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Early Nineteenth Century New Bedford’s English Garden Look

Herman Melville summed it up in his book Moby Dick : “Nowhere in all America will you find more patrician-like houses, parks and gardens more opulent, than in New Bedford. “Whence came they?…Yes; all these brave houses and flowery gardens…”

In 1976 The Garden Club of Buzzards Bay put out a book with wonderful illustrations of early New Bedford.

The book’s title says it all: Brave Houses and Flowery Gardens of Old New Bedford. That is a reference of course to the famous Melville phrase in his book where he mentions early New Bedford.

The Rotch-Jones-Duff house on County Street was built back then in 1834. [below]

Rotch, Jones, Duff mansion on County Street in New Bedford, built in 1834.

Its owner William Rotch Jr. had the resources to create also a beautiful garden that reflected the English garden design of the wealthy at that time.

The garden at the Rotch-Jones-Duff house in New Bedford.

The book by the Garden Club of Buzzards Bay says, “The garden [R-J-D] , with its formal design and boxwood borders, its latticed gazebo, casting shadow patterns along the walks, follows the formal English pattern of 18th century gardens.” [right]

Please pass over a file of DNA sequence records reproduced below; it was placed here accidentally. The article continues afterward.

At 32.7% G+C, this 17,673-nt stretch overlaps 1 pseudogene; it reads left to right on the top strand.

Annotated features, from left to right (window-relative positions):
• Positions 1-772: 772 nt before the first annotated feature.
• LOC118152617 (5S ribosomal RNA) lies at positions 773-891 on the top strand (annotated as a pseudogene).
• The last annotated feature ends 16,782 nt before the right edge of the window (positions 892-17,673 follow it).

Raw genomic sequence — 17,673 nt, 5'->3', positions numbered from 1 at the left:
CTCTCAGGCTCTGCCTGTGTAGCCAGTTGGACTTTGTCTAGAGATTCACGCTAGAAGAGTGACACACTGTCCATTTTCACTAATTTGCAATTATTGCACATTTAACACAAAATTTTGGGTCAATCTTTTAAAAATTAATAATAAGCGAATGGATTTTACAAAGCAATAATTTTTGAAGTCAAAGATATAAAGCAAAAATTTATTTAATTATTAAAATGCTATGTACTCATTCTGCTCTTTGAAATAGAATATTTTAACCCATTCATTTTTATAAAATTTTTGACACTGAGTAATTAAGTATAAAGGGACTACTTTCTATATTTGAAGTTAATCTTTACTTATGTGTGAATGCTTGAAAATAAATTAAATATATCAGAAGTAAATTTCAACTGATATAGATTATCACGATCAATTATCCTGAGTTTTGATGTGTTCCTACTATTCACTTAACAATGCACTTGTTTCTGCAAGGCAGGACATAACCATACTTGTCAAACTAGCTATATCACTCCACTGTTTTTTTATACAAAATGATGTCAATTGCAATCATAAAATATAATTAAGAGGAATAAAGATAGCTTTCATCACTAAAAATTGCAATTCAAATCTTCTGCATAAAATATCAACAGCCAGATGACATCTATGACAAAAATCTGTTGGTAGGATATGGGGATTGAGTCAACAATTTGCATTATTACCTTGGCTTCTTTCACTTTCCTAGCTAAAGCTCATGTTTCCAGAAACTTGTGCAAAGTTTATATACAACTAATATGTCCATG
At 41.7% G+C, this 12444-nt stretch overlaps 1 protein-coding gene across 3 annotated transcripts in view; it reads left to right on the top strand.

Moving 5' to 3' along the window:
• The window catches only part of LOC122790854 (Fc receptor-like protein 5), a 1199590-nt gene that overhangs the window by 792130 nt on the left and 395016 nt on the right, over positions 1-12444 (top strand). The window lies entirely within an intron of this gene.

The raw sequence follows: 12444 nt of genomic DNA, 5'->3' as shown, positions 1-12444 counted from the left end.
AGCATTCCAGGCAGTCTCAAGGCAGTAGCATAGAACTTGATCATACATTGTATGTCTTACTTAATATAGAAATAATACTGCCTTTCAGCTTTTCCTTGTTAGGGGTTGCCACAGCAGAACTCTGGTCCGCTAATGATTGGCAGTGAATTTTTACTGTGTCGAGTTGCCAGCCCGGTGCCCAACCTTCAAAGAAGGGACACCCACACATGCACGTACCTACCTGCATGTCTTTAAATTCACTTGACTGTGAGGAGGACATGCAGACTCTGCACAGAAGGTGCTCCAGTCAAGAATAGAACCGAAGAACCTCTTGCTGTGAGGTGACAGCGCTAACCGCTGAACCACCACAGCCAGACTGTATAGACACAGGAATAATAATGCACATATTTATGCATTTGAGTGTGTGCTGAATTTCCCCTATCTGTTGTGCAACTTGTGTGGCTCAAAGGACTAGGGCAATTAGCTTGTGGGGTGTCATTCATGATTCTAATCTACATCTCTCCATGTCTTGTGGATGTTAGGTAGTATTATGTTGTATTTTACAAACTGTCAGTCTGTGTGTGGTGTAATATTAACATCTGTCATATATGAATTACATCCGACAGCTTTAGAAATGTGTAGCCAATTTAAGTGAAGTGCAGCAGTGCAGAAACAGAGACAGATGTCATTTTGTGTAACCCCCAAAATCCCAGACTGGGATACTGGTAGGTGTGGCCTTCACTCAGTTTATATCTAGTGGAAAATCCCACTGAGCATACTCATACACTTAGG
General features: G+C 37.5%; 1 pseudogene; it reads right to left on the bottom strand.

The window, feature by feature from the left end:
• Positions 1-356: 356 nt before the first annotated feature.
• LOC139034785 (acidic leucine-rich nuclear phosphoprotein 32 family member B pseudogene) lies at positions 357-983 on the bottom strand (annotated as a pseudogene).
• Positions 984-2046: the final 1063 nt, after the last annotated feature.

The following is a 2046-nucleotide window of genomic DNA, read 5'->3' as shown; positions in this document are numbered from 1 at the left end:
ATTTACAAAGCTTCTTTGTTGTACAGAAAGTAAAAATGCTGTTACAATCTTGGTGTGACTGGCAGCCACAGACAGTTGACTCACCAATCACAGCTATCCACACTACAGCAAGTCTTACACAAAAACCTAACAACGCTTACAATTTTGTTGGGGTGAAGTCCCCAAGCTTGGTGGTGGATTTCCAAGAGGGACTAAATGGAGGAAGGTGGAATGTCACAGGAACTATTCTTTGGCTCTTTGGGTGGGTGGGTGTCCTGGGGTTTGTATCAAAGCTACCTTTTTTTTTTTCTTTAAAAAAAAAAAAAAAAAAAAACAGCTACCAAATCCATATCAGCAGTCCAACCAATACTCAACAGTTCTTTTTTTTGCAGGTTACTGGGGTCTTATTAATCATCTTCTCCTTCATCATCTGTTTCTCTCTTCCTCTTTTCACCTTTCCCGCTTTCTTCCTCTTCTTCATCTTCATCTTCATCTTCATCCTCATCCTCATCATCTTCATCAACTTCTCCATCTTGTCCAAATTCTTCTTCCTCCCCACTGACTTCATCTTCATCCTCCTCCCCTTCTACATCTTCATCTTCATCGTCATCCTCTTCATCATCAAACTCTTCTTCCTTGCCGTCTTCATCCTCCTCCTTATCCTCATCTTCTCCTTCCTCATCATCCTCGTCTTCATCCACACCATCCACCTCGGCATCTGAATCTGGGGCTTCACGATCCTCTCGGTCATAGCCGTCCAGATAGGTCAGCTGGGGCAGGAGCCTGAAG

It was the arrival in New Bedford of new exotic plants that made the gardens there so contemporary.

Plant hunters were sending back to England the newest in garden flowers from South America, Africa, and Asia. These were plants that both the English and certain wealthy Americans desired for their own gardens.

The Rotch garden in New Bedford was no exception.

At that time Mr. Rotch shared an avid interest in horticulture. He had even hired a gardener to help keep up the demanding work of the garden.

The new flowers also included varieties that the whaleships brought back from foreign ports.

The plants included hydrangeas, calla Lillies, oleanders, wisteria, and also dahlias.

Only the wealthy could afford these plants. Because the whaling industry was booming, New Bedford was home to several gardens with these newest exotic plants.

Such gardens were also appearing, of course, in England among the landed gentry.

Thus America was following the garden ideas of the English both in plant choice and landscape design.

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